Manchester United were relegated to the then Second Division in 1974. This followed a few seasons of steep decline after Matt Busby, Sir Matt Busby as he was by then, retired. In 1968-69 United came second to Manchester City, just two point behind them, with Georgie Best getting the goals but most of the great mid-Sixties team was beginning to fade. The following year United slipped to 11th, though Best was still scoring. It was at that point Busby retired and handed over to the young Wilf McGuinness, a decent United player whose career was ended by a bad injury in 1960.
It didn't work. United finished eighth and began the next season poorly, so that was the end of McGuinness and Busby returned. It made no difference, the team finished eighth again. Transition was going badly. Busby bowed out and Frank O'Farrell, the Leicester manager came next. George Best was playing brilliantly but going off the rails. Knives were being thrown at Old Trafford. It was the beginning of the Seventies. Eighth again. Next season was even worse. United went the first nine games without winning. O' Farrell was gone in December. United ended the season in 18th place. Best went missing, didn't turn up for training and played his last game for United the next January, by which time Tommy Docherty, a hard man known as The Doc had taken over. By the end of the 1973-74 season United were relegated, next to bottom of the league.
What of numinous names? Stepney was still there, and Sadler and Kidd. And some younger players who were going to be all right, but not yet: Holton (six foot two, eyes of blue / Big Jim Holton's after you), Martin Buchan, the very young Brian Greenhoff (who died a few days ago aged only sixty), Stewart Houston, Gerry Daly, Sammy McIlroy, Willie Morgan, Trevor Anderson who shone once or twice, and older players brought in to restore some order, such as George Graham, and Jim McCalliog. Lou Macari was only twenty-four but he already seemed part of the another team's past.
The years of decline coincided precisely with my years at art college. I was at Harrow for a year from 1968, then spent three years at Leeds (at the height of Leeds United's glory), married Clarissa in the summer of 1970, then did a year at Goldsmiths. The following year, in the year of relegation, I was in my first job. Our first child, Tom, was born the day before Best played his last game.
When the work people do is associated with youth it is the youthful image we retain. I can remember the faces of the failed teams of the early seventies quite clearly. My own face was still young. For most of 1974 I was just twenty-five. The art college had been a great part of my life. I exhibited at the Lane Gallery with others at the end of my first year, got married, received a travelling scholarship the next year that Clarissa and I spent in Italy falling in love with Giotto, then won the art history prize and finished Fine Art with a First. On the other hand I failed to get into the Royal College and left Leeds behind for Goldsmiths. Here Clarissa suffered a miscarriage shortly after moving to our London flat in New Cross, then slowly recovered. Then she was pregnant again. We moved to Hitchin and I found my first job as a fractional art teacher in a Cheshunt school.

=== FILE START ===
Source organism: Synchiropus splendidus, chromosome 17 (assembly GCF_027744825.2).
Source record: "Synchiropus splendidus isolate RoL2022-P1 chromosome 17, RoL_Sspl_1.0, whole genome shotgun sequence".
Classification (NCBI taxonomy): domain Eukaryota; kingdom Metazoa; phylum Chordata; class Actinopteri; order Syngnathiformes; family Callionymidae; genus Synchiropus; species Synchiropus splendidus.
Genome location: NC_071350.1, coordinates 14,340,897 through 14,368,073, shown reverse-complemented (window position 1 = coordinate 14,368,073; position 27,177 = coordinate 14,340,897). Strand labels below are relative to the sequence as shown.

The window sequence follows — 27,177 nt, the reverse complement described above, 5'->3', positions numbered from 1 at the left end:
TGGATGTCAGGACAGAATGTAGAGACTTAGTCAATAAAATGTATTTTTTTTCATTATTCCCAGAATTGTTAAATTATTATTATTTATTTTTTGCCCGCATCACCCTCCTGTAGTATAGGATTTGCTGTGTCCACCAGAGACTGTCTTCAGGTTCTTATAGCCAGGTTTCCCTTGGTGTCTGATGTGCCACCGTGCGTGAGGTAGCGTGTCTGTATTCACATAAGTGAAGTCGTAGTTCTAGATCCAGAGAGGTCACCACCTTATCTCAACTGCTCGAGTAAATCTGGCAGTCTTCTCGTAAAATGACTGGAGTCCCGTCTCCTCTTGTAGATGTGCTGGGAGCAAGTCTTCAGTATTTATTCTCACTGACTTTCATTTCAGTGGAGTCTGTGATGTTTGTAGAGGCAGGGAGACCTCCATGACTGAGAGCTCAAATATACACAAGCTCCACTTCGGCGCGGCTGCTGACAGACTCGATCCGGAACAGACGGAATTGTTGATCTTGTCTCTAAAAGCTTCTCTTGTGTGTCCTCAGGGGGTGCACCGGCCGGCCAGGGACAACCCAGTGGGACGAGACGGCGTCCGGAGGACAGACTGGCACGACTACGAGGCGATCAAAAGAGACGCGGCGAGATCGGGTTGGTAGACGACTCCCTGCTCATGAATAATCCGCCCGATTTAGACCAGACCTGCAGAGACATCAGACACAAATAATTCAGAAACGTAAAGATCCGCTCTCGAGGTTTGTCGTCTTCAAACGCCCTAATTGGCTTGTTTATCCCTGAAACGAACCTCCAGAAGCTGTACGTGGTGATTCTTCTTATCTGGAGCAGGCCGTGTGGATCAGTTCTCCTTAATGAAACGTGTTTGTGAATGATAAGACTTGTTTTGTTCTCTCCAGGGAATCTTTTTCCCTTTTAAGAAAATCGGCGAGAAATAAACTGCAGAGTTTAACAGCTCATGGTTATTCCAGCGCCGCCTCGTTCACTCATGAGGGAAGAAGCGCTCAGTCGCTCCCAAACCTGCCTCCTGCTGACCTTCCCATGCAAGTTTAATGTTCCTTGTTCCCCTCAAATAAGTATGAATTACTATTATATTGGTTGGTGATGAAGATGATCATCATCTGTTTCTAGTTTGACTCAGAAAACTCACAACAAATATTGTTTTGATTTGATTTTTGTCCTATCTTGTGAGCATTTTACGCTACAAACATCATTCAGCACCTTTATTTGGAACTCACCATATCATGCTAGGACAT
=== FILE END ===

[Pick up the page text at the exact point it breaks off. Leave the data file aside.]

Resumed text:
In 1973 there was the Yom Kippur War and OPEC raised the price of crude oil. Miners went on strike - everybody went on strike - we had the three-day-week and lighting the house with candles. There were IRA bombs in London. There was the Cod War with Iceland. And United went down.
United went down but my devotion to Manchester United continued. We had an old black and white TV that sat next to the kitchen boiler. We watched Match of the Day. I was a teacher, which was not what I had set out to be. Clarissa was far from picking up her art career and was being a mother once, then twice.
The fates of the country, of Manchester United and ourselves seemed to be running a parallel course. The country was breaking apart just like United, and would have to re-form itself, as would United. As for us, real life started here, with jobs, children and the long struggle. The Sixties was collapsing like a pack of cards. Edward Heath called the 'who governs' election and it turned out it wasn't him. There was the Guildford pub bombing and the Birmingham pub bombing. Friedrich Hayek won the Nobel Prize for economics.
No more Beatles. It was David Bowie and the Spiders from Mars in charge now. It was Bill Shankly, Alf Ramsey's sacking, Don Revie's appointment and Brian Clough's arrival at Derby County. It was the maddest, strangest and darkest of years. It was the year the Sixties finally ended.
But it was going to be all right somehow because it simply had to be. In 1973 I published a poem in the TLS. Next year, relegation year, I published a poem in Ambit. Straws to clutch at for the probationary art teacher. Lindsay Anderson's film, O Lucky Man, came out. Luck would out sooner or later.